Escape Adventures

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ESCAPE ADVENTURES - The gold standard in Biking Holidays in Africa, New Zealand, South America and Asia. Our small groups, researched biking routes and relationships we have nurtured along the way ensure that our bikers can truly immerse themselves in the places we visit. Pedalling far from the tourist tracks, you will meet the local people, take the road less travelled and make your own unique personal encounter.
Member since: 06 Jan 2005

How the minimum criteria of the responsible travel standard was met...

Economic responsibility

  • We try to buy locally made crafts and support local skills and do not simply buy on price but on value to you: bargaining for a lower price for both souvenirs and services is often the accepted and expected custom, but don't drive a hard bargain just for the sake of it.
  • We try the local food and specialities. Many rural areas around the world are under threat from a reduction in their agricultural base and by eating locally produced goods you will help the local farmers as well as the local economy.

Environmental responsibility

  • Never buy products that exploit wildlife or aid the destruction of species or habitats. Do not buy souvenirs made from endangered species, like ivory; doing so will only encourage the trade.
  • Consider what you really need to take with you. Waste disposal systems in many countries are ill equipped to deal with the increased pressures that tourism brings, and a few simple measures can make an enormous difference to the effect you have on your destination. Where possible remove the wrapping of packaged goods before you leave: unwrap soaps and take bottles out of boxes.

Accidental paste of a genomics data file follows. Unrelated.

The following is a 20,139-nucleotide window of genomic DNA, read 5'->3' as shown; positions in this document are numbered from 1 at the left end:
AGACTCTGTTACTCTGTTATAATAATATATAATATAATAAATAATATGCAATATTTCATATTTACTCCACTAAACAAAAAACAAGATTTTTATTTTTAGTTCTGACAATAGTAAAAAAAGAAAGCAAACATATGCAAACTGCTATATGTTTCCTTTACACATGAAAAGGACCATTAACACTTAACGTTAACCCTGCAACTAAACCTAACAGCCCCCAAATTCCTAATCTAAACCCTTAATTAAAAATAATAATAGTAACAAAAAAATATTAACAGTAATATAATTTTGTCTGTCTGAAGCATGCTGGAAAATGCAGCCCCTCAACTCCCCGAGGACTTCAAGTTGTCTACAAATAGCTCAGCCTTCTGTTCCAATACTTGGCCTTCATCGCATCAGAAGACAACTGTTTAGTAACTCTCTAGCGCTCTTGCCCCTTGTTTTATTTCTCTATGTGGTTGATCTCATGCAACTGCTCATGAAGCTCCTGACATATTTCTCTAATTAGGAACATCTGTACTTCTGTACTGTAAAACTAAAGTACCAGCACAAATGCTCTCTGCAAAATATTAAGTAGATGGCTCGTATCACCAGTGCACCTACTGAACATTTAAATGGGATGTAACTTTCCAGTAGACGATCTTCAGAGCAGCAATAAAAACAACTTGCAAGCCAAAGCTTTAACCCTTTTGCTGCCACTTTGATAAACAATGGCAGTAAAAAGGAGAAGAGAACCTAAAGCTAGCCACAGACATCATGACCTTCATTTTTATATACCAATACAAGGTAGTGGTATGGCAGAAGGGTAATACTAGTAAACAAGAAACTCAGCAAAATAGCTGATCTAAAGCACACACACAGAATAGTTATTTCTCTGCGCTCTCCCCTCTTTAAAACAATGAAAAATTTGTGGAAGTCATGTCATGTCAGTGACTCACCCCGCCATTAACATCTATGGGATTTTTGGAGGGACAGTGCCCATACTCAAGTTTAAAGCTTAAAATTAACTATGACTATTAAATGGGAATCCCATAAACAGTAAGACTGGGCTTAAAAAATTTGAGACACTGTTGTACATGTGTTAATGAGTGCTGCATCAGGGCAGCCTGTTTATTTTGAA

• Pick up your litter as you would at home: bottles, cans, plastic, cigarette butts, apart from being unsightly, can be deadly to wild animals.

Social responsibility

  • It's quite easy in a small, simple community to appear an arrogant rich foreigner, so be aware of the feelings of other people, and try to avoid giving offence. Learning a little of the local language can help reduce these barriers and take note of the dress codes and appropriate photography ethics, all of which your leader can advise you on.
  • Always ask permission before taking pictures of people, ritual events or special places like shrines. If people seem reluctant or look away then DO NOT take a picture. Be careful not to cause offence through your thoughtlessness.
  • Ask your guide for advice on how to respond to begging and about appropriate gifts. It is usually better, for example, to give school materials or local food treats as a group, through the leader, to the school head or village head; just handing out sweets encourages children to be a nuisance by begging, and may well ruin their teeth in a place where there is no dental service.

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